Tokyo 2020 Summer Olympics Guide

Update: 03/24/2020

The Tokyo 2020 Olympics have been postponed because of concerns about the ongoing COVID-19 pandemic. The decision was jointly made by the Japanese prime minister, Shinzo Abe, and the president of the International Olympic Committee (IOC), Thomas Bach.

It has been confirmed that the event will now take place “no later than summer 2021”, approximately one year after the games were originally due to begin, on 24th July 2020. The Tokyo Paralympics will also be postponed until 2021.

Both Abe and Bach agreed that the events had to be rescheduled to ensure the health of everyone involved in the games, including the athletes and spectators, while the coronavirus pandemic is ongoing. However, the IOC has confirmed that the Games will still be called Tokyo 2020 despite the new 2021 event date.

Check the following article for more information: Tokyo 2020 Olympics delayed until 2021 due to Coronavirus

In 1964, Tokyo became the first ever Asian city to host the Olympic Games and it was a triumph which propelled Japan into the modern era. Fifty-six years later, the city will once again host the games. Sports fans across the globe are already expecting the Tokyo 2020 Summer Olympics to be one of the most spectacular sporting events the world has ever seen.

The organizers have said the Tokyo 2020 Olympics will be “the most innovative ever organized, and will rest on three fundamental principles to transform the world: striving for your personal best (achieving your personal best); accepting one another (unity in diversity); and passing on a legacy for the future (connecting to tomorrow)”.

This handy Tokyo 2020 guide will give you an overview of the games including important dates, exciting events, sports venues, and ticket information.

Tokyo 2020 key dates

The Tokyo games will now take place over 17 action-packed days.

The Opening Ceremony will be held at Tokyo’s Olympic Stadium. However, the sports action will actually start two days before with the first soccer and softball matches. The qualifying rounds for rowing and archery will start on the day of the ceremony.

The games will heat up as 21 different sports will start including gymnastics, fencing, tennis, table tennis, shooting, and cycling. The absolute peak of the excitement will be the finals of the athletics which will be the last sporting event.

The Closing Ceremony will happen on the last day of the games.

The Tokyo 2020 Paralympic Games will start 15 days after the closure of the Olympics.

Overall there will be 540 events across dozens of different sports. You can check the Tokyo 2020 Olympics schedule to know the dates when each competition will be held.

Olympic venues

The Tokyo 2020 Olympic venues will be in two main zones: the Heritage Zone (the area of the ‘64 Olympics) and the Tokyo Bay Zone (which will feature newly-built venues). The two zones will overlap to form the shape of the infinity symbol to symbolize the legacy of the games and the link between past, present, and future.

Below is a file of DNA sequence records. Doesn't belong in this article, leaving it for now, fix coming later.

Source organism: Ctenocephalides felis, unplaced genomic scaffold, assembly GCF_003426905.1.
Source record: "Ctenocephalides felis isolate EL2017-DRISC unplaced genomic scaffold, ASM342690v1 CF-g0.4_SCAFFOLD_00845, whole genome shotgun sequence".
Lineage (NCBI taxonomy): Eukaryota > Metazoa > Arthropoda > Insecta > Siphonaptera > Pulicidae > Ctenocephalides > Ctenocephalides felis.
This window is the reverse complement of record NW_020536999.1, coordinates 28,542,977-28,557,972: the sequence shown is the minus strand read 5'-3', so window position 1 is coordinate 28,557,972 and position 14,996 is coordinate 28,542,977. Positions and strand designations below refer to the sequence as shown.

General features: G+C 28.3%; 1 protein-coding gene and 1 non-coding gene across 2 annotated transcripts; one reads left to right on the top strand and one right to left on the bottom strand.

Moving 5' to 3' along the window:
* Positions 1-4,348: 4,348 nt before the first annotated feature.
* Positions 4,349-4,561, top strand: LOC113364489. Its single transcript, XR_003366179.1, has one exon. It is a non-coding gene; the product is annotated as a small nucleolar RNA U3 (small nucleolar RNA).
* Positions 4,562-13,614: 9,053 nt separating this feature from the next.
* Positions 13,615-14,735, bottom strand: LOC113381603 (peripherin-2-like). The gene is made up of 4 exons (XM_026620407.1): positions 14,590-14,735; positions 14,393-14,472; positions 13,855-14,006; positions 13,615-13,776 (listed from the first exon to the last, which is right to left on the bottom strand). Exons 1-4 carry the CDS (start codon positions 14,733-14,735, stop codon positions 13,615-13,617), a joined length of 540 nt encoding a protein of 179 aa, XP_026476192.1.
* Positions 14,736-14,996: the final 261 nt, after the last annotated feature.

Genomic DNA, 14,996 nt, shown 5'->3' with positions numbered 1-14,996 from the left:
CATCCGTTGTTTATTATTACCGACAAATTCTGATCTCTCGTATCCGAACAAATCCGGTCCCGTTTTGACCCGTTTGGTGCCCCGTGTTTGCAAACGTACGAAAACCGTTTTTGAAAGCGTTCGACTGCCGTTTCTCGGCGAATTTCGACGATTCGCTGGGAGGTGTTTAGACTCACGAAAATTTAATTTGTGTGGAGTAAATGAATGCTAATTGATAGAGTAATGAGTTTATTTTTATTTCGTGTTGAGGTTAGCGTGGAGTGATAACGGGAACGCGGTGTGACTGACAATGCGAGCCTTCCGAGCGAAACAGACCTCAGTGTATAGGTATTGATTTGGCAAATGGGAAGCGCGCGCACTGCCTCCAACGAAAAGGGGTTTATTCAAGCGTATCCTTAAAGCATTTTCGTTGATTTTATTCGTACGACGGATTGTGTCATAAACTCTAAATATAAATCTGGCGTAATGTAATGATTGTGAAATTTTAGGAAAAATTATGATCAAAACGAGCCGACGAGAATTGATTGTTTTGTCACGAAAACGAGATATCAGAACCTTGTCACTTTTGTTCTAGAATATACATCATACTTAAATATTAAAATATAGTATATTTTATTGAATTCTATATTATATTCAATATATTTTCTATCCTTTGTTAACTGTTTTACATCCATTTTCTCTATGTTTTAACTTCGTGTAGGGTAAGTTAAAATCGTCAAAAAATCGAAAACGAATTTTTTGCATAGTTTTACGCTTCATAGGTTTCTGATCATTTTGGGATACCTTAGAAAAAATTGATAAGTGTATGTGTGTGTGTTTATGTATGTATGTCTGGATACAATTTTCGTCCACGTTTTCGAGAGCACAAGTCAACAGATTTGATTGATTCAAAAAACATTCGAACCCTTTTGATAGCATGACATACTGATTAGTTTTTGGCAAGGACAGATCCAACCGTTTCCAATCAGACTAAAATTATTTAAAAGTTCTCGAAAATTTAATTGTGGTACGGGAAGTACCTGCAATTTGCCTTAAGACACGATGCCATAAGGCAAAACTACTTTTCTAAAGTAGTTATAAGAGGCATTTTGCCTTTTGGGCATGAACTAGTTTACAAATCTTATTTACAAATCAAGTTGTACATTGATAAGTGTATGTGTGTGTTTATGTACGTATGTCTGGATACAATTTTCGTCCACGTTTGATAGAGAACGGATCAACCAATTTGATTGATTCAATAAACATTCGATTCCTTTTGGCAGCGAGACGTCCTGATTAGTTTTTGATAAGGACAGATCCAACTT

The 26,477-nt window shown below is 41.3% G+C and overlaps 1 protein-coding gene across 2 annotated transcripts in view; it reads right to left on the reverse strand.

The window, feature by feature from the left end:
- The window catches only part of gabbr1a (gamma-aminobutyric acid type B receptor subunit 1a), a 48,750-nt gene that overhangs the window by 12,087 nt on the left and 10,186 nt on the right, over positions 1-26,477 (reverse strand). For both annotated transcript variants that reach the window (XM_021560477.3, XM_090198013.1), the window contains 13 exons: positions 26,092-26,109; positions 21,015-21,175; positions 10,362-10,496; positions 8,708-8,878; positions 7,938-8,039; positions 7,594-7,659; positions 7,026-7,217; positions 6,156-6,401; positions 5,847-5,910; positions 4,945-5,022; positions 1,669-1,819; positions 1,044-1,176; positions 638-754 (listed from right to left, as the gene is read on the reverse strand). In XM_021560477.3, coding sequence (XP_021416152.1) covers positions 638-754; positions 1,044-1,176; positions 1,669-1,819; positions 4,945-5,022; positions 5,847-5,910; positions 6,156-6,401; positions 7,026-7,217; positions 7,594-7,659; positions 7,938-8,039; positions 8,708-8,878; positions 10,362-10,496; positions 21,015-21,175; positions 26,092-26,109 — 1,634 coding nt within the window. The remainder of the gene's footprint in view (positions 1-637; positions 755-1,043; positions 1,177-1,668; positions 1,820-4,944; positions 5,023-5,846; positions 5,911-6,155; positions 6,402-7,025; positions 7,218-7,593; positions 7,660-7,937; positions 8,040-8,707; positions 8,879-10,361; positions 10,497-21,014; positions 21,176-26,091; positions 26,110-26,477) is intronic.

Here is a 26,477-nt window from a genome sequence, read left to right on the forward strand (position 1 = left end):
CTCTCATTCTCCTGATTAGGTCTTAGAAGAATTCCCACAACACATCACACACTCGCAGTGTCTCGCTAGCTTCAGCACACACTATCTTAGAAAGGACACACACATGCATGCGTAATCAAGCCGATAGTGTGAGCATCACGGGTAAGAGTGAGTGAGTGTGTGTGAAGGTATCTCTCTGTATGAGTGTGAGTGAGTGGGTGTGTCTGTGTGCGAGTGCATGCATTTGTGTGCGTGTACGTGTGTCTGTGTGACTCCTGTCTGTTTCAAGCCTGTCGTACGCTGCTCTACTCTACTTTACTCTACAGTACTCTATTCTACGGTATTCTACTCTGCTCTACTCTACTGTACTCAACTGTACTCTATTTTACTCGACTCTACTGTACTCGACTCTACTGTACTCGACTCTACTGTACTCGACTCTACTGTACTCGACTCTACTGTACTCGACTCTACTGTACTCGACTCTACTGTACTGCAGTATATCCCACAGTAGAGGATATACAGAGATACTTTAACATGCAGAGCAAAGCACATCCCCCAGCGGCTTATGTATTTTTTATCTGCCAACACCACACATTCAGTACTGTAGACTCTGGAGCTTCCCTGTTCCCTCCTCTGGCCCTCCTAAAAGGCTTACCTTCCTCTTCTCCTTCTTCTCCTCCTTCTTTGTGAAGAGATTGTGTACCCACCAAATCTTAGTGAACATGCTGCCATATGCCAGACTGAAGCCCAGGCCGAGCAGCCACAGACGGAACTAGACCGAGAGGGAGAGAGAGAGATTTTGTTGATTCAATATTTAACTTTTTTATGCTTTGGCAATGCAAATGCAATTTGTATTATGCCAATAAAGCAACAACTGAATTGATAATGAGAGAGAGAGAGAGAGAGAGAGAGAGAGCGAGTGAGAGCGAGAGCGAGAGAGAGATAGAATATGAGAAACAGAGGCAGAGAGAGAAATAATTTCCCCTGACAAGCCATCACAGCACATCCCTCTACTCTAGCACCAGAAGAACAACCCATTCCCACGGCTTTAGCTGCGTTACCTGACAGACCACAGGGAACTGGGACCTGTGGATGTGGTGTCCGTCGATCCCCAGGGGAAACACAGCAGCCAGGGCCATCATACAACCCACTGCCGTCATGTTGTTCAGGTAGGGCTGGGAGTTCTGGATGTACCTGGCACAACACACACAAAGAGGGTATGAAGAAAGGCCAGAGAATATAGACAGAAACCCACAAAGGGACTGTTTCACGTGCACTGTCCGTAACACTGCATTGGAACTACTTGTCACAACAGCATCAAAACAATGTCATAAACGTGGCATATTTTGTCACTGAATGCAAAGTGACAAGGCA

In total, 43 venues will be used. Tokyo Bay Zone will be the largest with 13 venues, the Heritage Zone will contain 7, and there will also be some outlying venues for sports with specific requirements. Thousands of volunteers, who will be the ambassadors of the Olympics, will help to ensure the smooth-running of the stadiums.

New Japanese National Stadium
The new National Stadium is set to be the main venue for the 2020 Summer Olympics

The New National Stadium will serve as the main stadium, as it did in the ‘64 Olympics. The stadium is being rebuilt in the same spot and it will hold 68,000 seats. All the track and field events and the opening and closing ceremonies will take place there. The closest station to the National Stadium is the Sendagaya Station (Shinjuku district) on the Chuo-Sobu Line.

Olympic sports

The Tokyo Olympics will feature 339 events across 33 sports and 50 disciplines. There will be 5 new sports (baseball/softball, karate, skateboarding, climbing, and surfing) as well as 15 new events within existing sports (such as 3-on-3 basketball and freestyle BMX).

Olympic sports
Image byThe Tokyo Organising Committee of the Olympic and Paralympic Games

List of sports in the Tokyo 2020 Olympics

Here is a complete list of the sports and disciplines. Some sports are a singular discipline.

  • Aquatics: artistic swimming, diving, swimming, water polo
  • Archery
  • Athletics
  • Badminton
  • Baseball (new sport): baseball, softball
  • Basketball: basketball, 3-on-3 basketball
  • Boxing
  • Canoeing: slalom, sprint
  • Climbing (new sport)
  • Cycling: BMX freestyle, BMX racing, mountain biking, road cycling, track cycling
  • Equestrian: dressage, eventing, jumping
  • Fencing
  • Field hockey
  • Football
  • Golf
  • Gymnastics: artistic, rhythmic, trampoline
  • Handball
  • Judo
  • Karate (new sport): kata, kumite
  • Modern pentathlon
  • Rowing
  • Rugby sevens
  • Sailing
  • Shooting
  • Skateboarding (new sport)
  • Surfing (new sport)
  • Table tennis
  • Taekwondo
  • Tennis
  • Triathlon
  • Volleyball: volleyball, beach volleyball
  • Weightlifting
  • Wrestling: freestyle, Greco-Roman

Tokyo 2020 mascots

The Tokyo 2020 mascot is a futuristic, indigo-blue character called Miraitowa who has the Tokyo 2020 emblem across its head and body. The design process included 5 million children across Japan who gave their feedback.

Miraitowa’s personality is derived from a traditional Japanese proverb which means to learn old things and to gain new knowledge from them. The mascot has a strong sense of justice and has the special ability to be able to move anywhere instantly.